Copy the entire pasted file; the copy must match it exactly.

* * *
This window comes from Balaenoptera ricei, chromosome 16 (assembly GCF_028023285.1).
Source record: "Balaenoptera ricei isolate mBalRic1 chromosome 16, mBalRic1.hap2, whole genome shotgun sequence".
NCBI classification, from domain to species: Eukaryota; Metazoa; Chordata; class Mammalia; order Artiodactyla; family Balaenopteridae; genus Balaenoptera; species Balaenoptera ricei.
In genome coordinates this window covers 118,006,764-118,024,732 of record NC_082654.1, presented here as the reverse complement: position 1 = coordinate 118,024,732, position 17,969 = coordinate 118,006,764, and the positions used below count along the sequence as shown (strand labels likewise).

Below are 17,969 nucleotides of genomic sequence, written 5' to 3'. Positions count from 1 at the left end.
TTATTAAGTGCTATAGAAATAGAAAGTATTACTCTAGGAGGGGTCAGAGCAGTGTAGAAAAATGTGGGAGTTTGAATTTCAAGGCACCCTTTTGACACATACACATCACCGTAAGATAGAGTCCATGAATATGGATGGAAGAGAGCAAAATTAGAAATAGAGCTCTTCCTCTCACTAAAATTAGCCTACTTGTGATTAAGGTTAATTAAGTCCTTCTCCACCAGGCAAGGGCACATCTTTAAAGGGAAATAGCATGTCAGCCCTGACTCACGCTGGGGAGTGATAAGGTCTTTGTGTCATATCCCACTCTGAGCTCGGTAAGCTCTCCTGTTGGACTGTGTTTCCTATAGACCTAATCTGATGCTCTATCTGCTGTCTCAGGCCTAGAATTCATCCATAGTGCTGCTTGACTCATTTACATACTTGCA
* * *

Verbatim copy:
This window comes from Balaenoptera ricei, chromosome 16 (assembly GCF_028023285.1).
Source record: "Balaenoptera ricei isolate mBalRic1 chromosome 16, mBalRic1.hap2, whole genome shotgun sequence".
NCBI classification, from domain to species: Eukaryota; Metazoa; Chordata; class Mammalia; order Artiodactyla; family Balaenopteridae; genus Balaenoptera; species Balaenoptera ricei.
In genome coordinates this window covers 118,006,764-118,024,732 of record NC_082654.1, presented here as the reverse complement: position 1 = coordinate 118,024,732, position 17,969 = coordinate 118,006,764, and the positions used below count along the sequence as shown (strand labels likewise).

Below are 17,969 nucleotides of genomic sequence, written 5' to 3'. Positions count from 1 at the left end.
TTATTAAGTGCTATAGAAATAGAAAGTATTACTCTAGGAGGGGTCAGAGCAGTGTAGAAAAATGTGGGAGTTTGAATTTCAAGGCACCCTTTTGACACATACACATCACCGTAAGATAGAGTCCATGAATATGGATGGAAGAGAGCAAAATTAGAAATAGAGCTCTTCCTCTCACTAAAATTAGCCTACTTGTGATTAAGGTTAATTAAGTCCTTCTCCACCAGGCAAGGGCACATCTTTAAAGGGAAATAGCATGTCAGCCCTGACTCACGCTGGGGAGTGATAAGGTCTTTGTGTCATATCCCACTCTGAGCTCGGTAAGCTCTCCTGTTGGACTGTGTTTCCTATAGACCTAATCTGATGCTCTATCTGCTGTCTCAGGCCTAGAATTCATCCATAGTGCTGCTTGACTCATTTACATACTTGCA